Sick leave abuse by Anne Arundel County firefighters has contributed to the department's rising overtime costs, Fire Chief Roger C. Simonds told a panel studying his department yesterday.
After some firefighters are denied a day off because no one can fill their shifts, "they consciously take a day of [sick] leave to get the day off," Simonds said.
The practice results in "significant staffing problems," which generally requires the payment of overtime, he said, and because of the county's sick leave policy, it's hard for fire officials to monitor the suspected abuse.
Keith W. Wright, president of the county firefighters union, told the panel that he was unaware of any sick leave abuse.
Yesterday marked the third meeting of the eight-member group, which County Executive Janet S. Owens assembled after the department overspent its overtime budget by nearly $1 million last fiscal year and spent millions more in overtime than neighboring counties did.
Simonds also paid a crew of firefighters overtime to renovate a county warehouse after he was denied capital funding through the usual channels.
Some firefighters double their pay with overtime, and during the fiscal year that ended June 30, eight of the 10 highest-paid county government employees were firefighters.
Simonds' contention about sick-leave abuse followed three hours of testimony by Wright. The chief's comments were cut short by the end of the meeting, but panel members said they are interested in revisiting the issue and developing a way to monitor potential abuse.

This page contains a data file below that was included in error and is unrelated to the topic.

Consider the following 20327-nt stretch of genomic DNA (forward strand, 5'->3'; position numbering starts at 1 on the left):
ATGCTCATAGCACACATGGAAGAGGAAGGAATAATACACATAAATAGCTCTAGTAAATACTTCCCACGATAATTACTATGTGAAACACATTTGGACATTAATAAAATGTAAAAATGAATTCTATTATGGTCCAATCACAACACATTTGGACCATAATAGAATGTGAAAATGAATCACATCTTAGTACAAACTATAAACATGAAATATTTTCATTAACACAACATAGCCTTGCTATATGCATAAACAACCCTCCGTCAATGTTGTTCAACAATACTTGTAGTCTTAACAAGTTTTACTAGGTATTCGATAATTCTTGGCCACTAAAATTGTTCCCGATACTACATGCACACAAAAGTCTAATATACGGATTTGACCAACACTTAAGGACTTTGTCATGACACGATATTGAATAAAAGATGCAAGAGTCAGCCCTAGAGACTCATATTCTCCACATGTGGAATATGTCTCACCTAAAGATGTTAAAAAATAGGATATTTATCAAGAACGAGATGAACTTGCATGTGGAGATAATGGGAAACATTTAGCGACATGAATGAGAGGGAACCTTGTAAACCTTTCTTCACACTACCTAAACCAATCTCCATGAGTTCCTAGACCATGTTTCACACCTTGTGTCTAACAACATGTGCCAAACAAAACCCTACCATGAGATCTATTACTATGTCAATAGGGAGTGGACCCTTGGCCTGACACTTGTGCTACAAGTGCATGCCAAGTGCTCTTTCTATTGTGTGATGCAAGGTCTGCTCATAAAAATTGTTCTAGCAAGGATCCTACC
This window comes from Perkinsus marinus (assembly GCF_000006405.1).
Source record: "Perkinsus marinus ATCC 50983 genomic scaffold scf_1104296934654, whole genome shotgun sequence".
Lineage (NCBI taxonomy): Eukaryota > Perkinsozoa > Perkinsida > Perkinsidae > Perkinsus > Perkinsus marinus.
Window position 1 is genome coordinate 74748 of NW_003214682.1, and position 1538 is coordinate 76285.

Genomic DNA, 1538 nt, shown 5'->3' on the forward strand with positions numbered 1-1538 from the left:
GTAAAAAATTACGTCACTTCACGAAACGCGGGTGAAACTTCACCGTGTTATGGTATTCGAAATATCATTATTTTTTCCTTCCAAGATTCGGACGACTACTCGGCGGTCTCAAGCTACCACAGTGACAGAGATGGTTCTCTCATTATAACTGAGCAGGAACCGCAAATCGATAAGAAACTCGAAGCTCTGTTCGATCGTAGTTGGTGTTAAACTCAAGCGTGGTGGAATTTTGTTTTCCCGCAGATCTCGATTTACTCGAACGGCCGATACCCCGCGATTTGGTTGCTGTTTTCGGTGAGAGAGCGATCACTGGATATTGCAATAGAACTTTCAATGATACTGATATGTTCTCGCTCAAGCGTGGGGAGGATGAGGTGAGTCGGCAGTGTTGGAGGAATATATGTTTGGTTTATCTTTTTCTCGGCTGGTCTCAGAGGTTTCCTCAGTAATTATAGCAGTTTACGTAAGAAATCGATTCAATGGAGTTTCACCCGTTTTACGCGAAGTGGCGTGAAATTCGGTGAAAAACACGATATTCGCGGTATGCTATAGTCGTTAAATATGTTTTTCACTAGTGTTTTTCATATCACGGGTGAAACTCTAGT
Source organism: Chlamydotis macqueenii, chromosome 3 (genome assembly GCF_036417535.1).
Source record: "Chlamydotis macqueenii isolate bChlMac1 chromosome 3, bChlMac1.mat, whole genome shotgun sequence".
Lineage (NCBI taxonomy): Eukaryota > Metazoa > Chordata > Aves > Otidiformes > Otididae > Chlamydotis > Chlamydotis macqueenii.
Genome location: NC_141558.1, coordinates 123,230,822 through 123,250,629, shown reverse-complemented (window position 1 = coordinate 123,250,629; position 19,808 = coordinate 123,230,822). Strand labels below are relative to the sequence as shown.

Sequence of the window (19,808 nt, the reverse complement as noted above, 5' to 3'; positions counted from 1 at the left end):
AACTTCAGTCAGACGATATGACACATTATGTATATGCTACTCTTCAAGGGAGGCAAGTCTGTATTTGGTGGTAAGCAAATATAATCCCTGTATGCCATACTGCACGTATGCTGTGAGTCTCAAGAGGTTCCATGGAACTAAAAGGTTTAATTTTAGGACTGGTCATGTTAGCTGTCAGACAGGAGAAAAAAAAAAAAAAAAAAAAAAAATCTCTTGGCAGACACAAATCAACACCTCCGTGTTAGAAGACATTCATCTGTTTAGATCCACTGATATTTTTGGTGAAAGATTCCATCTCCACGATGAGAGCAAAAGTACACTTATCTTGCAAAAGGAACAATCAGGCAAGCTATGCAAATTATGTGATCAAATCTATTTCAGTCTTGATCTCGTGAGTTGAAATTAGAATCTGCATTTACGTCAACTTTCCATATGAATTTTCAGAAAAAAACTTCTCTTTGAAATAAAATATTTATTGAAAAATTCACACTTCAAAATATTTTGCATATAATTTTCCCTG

Most county employees are required to bring a doctor's excuse if they miss more than three consecutive days of work.
But firefighters, because they work 24-hour shifts followed by 48 hours off, can be away from work for 11 calendar days before missing a fourth work day. Firefighters can take about eight shifts a year as sick time.
Wright said he is not aware that more than a couple of firefighters have been disciplined over their use of sick time.
Wright played down the effect of vacation days and sick leave on the rising overtime costs, pushing the panel instead to support hiring more firefighters.
"Here again is another time that I'm putting the county on notice," he said. "It continues to fall on deaf ears."
Because of the lack of staffing in Anne Arundel, Wright said, firefighters often arrive at a fire and must wait for backup before they can begin putting out the blaze.
An Occupational Safety and Health Administration rule requires that two firefighters be outside a building before two firefighters can go inside, and some county fire stations don't have four firefighters working at the same time, he said.
Wright also told the panel that staffing shortages cause firefighter injuries. County Councilman Ronald C. Dillon Jr., a panel member, noted that vacancies resulting from injuries accounted for about $2 million of the department's $7.2 million in overtime last fiscal year.
Union officials said the department is so understaffed that almost any time firefighters use leave it creates a need to pay overtime. Because of that, Wright said, it doesn't matter whether 88 firefighters are off on the same day, as happened the day after the July 4th holiday.
Members said that at the next panel meeting, on Oct. 15, they will further discuss what they called "the July 5th dilemma."
Sun staff writer Julie Bykowicz contributed to this article.